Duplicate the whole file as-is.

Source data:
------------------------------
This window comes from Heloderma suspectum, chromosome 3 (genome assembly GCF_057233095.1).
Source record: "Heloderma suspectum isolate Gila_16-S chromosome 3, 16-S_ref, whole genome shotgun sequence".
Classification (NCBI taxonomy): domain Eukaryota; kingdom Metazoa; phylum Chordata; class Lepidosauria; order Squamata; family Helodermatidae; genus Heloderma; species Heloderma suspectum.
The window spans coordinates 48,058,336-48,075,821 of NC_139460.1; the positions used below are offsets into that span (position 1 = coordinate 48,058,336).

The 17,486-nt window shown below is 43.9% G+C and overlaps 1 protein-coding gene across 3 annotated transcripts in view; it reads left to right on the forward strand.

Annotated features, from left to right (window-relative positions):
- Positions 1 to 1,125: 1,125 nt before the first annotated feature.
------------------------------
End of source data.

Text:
This window comes from Heloderma suspectum, chromosome 3 (genome assembly GCF_057233095.1).
Source record: "Heloderma suspectum isolate Gila_16-S chromosome 3, 16-S_ref, whole genome shotgun sequence".
Classification (NCBI taxonomy): domain Eukaryota; kingdom Metazoa; phylum Chordata; class Lepidosauria; order Squamata; family Helodermatidae; genus Heloderma; species Heloderma suspectum.
The window spans coordinates 48,058,336-48,075,821 of NC_139460.1; the positions used below are offsets into that span (position 1 = coordinate 48,058,336).

The 17,486-nt window shown below is 43.9% G+C and overlaps 1 protein-coding gene across 3 annotated transcripts in view; it reads left to right on the forward strand.

Annotated features, from left to right (window-relative positions):
- Positions 1 to 1,125: 1,125 nt before the first annotated feature.